Two weeks ago I realized that I hadn’t gone out to shoot impromptu pictures in quite a while. Sure, I had taken a few photos here and there, but all of them fell either into the planned photo session or a photo session of an otherwise planned activity realms. What I hadn’t done in a while was more along the lines of setting out to a place with no agenda, no preconceived photos in my head, and little time constraints to worry about. In those moments, the photography becomes more relaxed and stripped down–there’s no longer pressure to create a picture that exactly mirrors what’s in your head, or to capture a specific moment for posterity or profession sake. Instead, there’s freedom to explore and allow your eyes to wander and land on details. It is then that textures and shapes and shadows that would have otherwise gone unnoticed jump out.
One such place that I have wanted to roam around unplanned to shoot some shots was in the downtown area from Pike Place Market south through Pioneer Square, from the water to roughly 4th Ave. For those who aren’t familiar with Seattle, this area contains the old part of downtown, where brick buildings still dominate in an otherwise steel and glass city built to withstand earthquakes. This area is one of only a couple that would qualify as semi-dingy in a city known for its cleanliness: an area that represents more of its lumberjack, gold miner, and sailor past (read: rough and rowdy) than its software and aerospace present (read: not as rough and rowdy). But in a downtown that can sometimes feel too clean to be the epicenter of a driving cultural force, this area stands out for the years of character and history etched into its walls and alley ways. And so I drove downtown early one morning this weekend in order to roam around and search out this character.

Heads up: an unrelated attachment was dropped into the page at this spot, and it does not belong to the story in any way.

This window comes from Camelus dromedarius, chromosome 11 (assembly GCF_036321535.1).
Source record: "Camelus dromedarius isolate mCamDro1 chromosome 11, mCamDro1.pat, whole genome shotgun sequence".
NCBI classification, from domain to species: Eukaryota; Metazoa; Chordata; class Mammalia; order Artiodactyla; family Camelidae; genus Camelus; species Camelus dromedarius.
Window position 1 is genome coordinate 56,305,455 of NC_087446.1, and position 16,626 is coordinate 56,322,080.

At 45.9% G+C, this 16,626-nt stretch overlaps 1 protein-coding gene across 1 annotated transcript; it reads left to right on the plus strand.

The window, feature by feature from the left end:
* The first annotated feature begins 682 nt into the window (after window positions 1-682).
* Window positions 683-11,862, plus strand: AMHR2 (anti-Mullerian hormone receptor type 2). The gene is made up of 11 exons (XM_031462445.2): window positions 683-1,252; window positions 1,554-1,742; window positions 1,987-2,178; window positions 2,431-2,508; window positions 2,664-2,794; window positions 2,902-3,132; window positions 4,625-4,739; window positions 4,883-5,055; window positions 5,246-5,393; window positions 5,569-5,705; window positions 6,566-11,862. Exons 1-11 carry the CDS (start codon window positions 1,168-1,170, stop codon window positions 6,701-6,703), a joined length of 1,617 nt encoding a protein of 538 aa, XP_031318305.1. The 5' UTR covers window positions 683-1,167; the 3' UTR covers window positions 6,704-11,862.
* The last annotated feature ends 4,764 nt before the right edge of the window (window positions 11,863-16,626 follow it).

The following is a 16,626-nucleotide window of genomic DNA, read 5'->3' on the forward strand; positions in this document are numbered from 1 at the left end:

What I found as I began walking was a city still waking up. A few of the booths in Pikes Place Market were up and running, but most tables were still entirely empty, and not a single street musician had begun collecting quarters. As I made my way east towards 4th Ave., it seemed that buses and sanitation crews were the only vehicles traveling the streets, and only the older crowd of vacationers had made their way out of their downtown hotels.
In some ways it was an eerie feeling. Making my way into Pioneer Square, it almost felt like I could feel and hear the echo of music from the clubs the night before, and the smell of alcohol and food from the bars still hung in the air. But there were very few people there, and all of the clubs, restaurants, and shops were completely closed and empty.
I’m not sure how far I walked exactly, but it had to be several miles. Along the way I had a conversation with a homeless man who told me about the city’s budget for artwork and how he used to camp behind the library where he served as a self-proclaimed security guard, I pointed a couple of groups of tourists in the right direction for some of Seattle’s major landmarks, I snapped several dozen photographs, and I walked down streets and alleys that I’m pretty sure I’ve never walked down before. After a couple of hours it began to rain in typical Seattle fashion–just enough to be a nuisance. So I headed back towards Pike Place to buy my wife some flowers and a chocolate croissant, and walked to my car where the evidence of Seattle’s coming to life was seen in the line of cars waiting for a parking space in what had been a completely empty line of spaces just a few hours before.
Here are a few of the images: